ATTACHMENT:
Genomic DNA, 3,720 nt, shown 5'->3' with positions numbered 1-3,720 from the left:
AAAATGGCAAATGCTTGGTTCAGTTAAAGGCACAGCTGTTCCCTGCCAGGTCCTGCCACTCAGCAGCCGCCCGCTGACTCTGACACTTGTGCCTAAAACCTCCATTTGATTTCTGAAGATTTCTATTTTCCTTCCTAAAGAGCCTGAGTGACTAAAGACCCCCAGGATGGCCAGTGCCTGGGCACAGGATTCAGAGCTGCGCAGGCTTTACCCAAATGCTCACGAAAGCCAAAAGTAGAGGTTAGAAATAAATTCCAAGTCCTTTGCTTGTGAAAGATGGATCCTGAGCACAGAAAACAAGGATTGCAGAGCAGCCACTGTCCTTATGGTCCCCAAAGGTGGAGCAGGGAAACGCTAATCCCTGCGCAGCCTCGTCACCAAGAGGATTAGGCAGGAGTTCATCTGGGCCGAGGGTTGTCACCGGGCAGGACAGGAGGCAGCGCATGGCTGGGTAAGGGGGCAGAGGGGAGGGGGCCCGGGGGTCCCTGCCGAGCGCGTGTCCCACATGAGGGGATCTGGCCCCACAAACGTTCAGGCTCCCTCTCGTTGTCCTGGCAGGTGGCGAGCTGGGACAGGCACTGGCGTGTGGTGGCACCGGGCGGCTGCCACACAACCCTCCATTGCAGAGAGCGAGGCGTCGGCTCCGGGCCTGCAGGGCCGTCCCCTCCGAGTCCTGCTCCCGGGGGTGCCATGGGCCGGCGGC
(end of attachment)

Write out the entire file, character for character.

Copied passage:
Genomic DNA, 3,720 nt, shown 5'->3' with positions numbered 1-3,720 from the left:
AAAATGGCAAATGCTTGGTTCAGTTAAAGGCACAGCTGTTCCCTGCCAGGTCCTGCCACTCAGCAGCCGCCCGCTGACTCTGACACTTGTGCCTAAAACCTCCATTTGATTTCTGAAGATTTCTATTTTCCTTCCTAAAGAGCCTGAGTGACTAAAGACCCCCAGGATGGCCAGTGCCTGGGCACAGGATTCAGAGCTGCGCAGGCTTTACCCAAATGCTCACGAAAGCCAAAAGTAGAGGTTAGAAATAAATTCCAAGTCCTTTGCTTGTGAAAGATGGATCCTGAGCACAGAAAACAAGGATTGCAGAGCAGCCACTGTCCTTATGGTCCCCAAAGGTGGAGCAGGGAAACGCTAATCCCTGCGCAGCCTCGTCACCAAGAGGATTAGGCAGGAGTTCATCTGGGCCGAGGGTTGTCACCGGGCAGGACAGGAGGCAGCGCATGGCTGGGTAAGGGGGCAGAGGGGAGGGGGCCCGGGGGTCCCTGCCGAGCGCGTGTCCCACATGAGGGGATCTGGCCCCACAAACGTTCAGGCTCCCTCTCGTTGTCCTGGCAGGTGGCGAGCTGGGACAGGCACTGGCGTGTGGTGGCACCGGGCGGCTGCCACACAACCCTCCATTGCAGAGAGCGAGGCGTCGGCTCCGGGCCTGCAGGGCCGTCCCCTCCGAGTCCTGCTCCCGGGGGTGCCATGGGCCGGCGGC